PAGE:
Lets (not) get down to busy-ness


Lets (not) get down to busy-ness

We live in a culture of credentially busy; it means something to have a full daytimer and fuller yet inbox. A culture that eats in our cars + at our desks and fills evenings with meetings + practices and doesn’t know where the morning went to get there — but could if we stopped for a moment to look up at the sky while we grab another coffee...to go?

Our ceramic mug game has thrown some people off, and altered others, reminding them that they do in fact have ten minutes for coffee if they choose it...and they usually stay for twenty. This is not lazy. Or indulgent. Or irresponsible. It is not even the paradoxically hyped up “self care” -- it is, just, taking time for the sweet + quiet parts of life.

Stop + smell the roses, if you will.

And the process in making time, is too, similar to a rose garden. Dead heading flowers \\ trimming plant leaves so the healthy ones can grow is the very metaphor for reorganizing your life to create space and time. Reorganize priorities \\ re-evaluate preferences. This allows you to collect your energy and distribute it into the things that matter most rather than many withering blooms.

Which of your projects are half dead. Do you have one toe dipped into so many different pools that your foot can not ground in any, let alone your body steep in the richness of one?

Like plants we thrive when we hone in on the few. When we do not disperse ourselves so as to dilute ourselves. Ain't nobody like no thin slick of butter or pb or marmite for you Aussies out there reading up on Biggie....lay that on thick. Lay yourself on thick to what you love.

There is no glory in ambition or multitasking. There is so much in disciplined presense and attuned care for those + what you lend yourself + time to.

And too, like plants, and humans, so does food love to be gathered in the fewest and simplest of ways.

We preach simple food at the shop not because we are chintzing out on sammys, but because when you work with quality ingredients, you want them to sing, not be strangled with complication.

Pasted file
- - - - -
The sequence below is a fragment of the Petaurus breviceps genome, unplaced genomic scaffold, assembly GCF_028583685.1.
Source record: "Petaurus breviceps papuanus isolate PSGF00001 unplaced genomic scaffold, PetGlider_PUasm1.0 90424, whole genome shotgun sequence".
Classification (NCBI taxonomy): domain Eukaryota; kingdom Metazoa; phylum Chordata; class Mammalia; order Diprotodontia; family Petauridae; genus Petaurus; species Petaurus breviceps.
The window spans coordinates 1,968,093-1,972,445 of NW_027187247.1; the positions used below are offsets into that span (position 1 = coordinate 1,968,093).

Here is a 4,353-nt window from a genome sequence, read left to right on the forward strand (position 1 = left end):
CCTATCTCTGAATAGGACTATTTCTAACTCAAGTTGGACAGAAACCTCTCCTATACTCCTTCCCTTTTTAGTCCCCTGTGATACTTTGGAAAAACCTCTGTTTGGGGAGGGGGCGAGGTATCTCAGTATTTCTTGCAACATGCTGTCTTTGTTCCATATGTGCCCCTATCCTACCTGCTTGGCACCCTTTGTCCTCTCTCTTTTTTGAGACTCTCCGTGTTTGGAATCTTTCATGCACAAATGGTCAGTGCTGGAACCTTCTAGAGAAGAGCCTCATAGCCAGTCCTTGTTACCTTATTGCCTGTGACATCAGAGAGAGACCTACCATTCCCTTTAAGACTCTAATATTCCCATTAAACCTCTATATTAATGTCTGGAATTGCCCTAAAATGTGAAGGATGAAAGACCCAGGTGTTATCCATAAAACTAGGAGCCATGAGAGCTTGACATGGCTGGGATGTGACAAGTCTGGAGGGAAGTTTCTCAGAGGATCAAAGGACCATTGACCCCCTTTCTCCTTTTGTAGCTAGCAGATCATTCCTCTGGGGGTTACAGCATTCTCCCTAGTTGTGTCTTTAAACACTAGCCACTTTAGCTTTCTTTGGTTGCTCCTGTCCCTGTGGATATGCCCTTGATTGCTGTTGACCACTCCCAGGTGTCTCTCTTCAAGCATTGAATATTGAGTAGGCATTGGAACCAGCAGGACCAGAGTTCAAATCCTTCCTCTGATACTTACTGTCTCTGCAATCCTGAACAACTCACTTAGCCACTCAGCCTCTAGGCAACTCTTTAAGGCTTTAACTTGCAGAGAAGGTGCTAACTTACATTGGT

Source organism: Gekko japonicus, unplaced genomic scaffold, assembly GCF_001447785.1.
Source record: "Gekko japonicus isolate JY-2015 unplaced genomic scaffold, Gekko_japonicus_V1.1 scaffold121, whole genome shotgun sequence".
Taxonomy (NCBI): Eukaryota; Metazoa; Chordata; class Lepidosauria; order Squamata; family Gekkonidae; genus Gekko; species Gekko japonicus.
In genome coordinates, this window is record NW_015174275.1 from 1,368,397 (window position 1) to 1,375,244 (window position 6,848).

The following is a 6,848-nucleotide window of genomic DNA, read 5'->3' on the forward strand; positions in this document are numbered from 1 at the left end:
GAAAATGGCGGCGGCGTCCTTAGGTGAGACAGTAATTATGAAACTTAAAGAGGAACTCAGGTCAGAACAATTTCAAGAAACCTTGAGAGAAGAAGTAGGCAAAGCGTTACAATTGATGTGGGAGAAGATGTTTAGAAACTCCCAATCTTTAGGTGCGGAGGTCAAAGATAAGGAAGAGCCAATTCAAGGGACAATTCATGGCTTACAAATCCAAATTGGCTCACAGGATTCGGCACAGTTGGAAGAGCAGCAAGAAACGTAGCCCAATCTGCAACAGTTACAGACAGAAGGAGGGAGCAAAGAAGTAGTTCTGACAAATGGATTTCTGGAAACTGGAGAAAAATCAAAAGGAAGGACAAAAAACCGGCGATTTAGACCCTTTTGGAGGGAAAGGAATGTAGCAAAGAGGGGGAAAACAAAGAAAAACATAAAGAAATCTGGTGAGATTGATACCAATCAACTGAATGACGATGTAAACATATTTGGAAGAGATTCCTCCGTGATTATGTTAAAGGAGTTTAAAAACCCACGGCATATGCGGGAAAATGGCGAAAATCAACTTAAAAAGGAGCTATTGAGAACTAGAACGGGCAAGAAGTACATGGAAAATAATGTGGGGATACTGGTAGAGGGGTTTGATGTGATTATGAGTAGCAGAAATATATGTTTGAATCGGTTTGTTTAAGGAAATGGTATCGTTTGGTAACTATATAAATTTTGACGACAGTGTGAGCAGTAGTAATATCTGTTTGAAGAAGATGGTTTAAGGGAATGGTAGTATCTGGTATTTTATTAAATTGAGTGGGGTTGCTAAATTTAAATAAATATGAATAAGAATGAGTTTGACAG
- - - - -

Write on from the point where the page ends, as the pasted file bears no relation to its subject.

Keeping food simple not only allows you to really taste the characteristics of a component, but it makes cooking less daunting and time consuming. It means that an onion + a clove of garlic + thick carrots + a sprig of lemon thyme + a sprig of your own time makes a whole pot of comfort. That Sprout bread + fine dairy and time under the broiler while you grab a beer is a snack worth sitting down ten or even twenty minutes for.

You don't need much to make it count. Only a reverence for the quality of what you are putting in – just like you with your time + efforts + gifts. So give more into less, and stay awhile.

Thanks for supporting my writing.



Tis the Season


Tis the Season

Its not quite Christmas yet. There is still a month left, hopefully, of golden leaves and glossy if not glaring pumpkins with seeds in their bellies for roasting, or a candle to light their smirk. Still fields of other squashes and gourds, shaped with their long necks or impossible to peel rivets...

So don't peel them. 

Roast them skin on – some will turn tender enough to eat, like Aunt Thelma : a white acorn of clean sweet taste; some you can spoon from their hardened crusts. Still too, some tomatoes, sheltered by their own now wilted leaf cloak. All the roots pulled from the cold earth. And from some innovative farms : delicate salad greens grown in tunnels to keep them from frost bite. No, this is not yet the season of excusable cookies + lacing your coffee with Baileys for breakfast. Not quite time for stollen + gingerbread + all other glutony traditions while caroling or knitting gifts. It is the season of wither and deciding whether or not you can still be grateful for the growing season here. 

Tis the season where many of us revert to big box tomatoes + raspberries because heaven forbid we go a handful of months without them.

We challenge you to go a handful of months without them.

Because then when the season comes to have them again, you will appreciate their full fruity tang. Their softness in the summer sun's warm hands. Their smell before you even taste them. 

If we had Christmas every day we would not appreciate it. There are kinda funny movies to prove this in theme.. 

If we had summer everyday we would not appreciate it's abundance. 

And how can we learn to appreciate this colder season if not to cuddle up with its offerings. Eat a bowl of roasted potatoes tossed while still hot in a bit of creme fraiche + mustard and call it lunch. Put a soup on. Roast carrots halved lengthwise, pile em up, fry an egg to top + shave raw aged gouda or a thick cut of Upper Bench Brie for a benny that needs no hollandaise. Not willing to let go of the raw crunch of cold salads? Try shaving kholrabi + celery root paper thin and tossing with lemon juice + olive oil + salt. And if you are a tomatos all year kinda person, then take what is left in these next few days cook them to store as sauce. 

Just as there are seasonal holidays + vegetables, so we are seasonal animals. We relate to the cold by eating what can be sustained through it. We relate to the stored roots, cabining ourselves in our homes + turning the oven on. We relate to the earth and so we come to respect it. We respect it and so we may see many more seasons to come. 

You'll see a lot more roots on the menu at OBT, come chat about how to keep yourself excitedly well fed + especially grateful this season.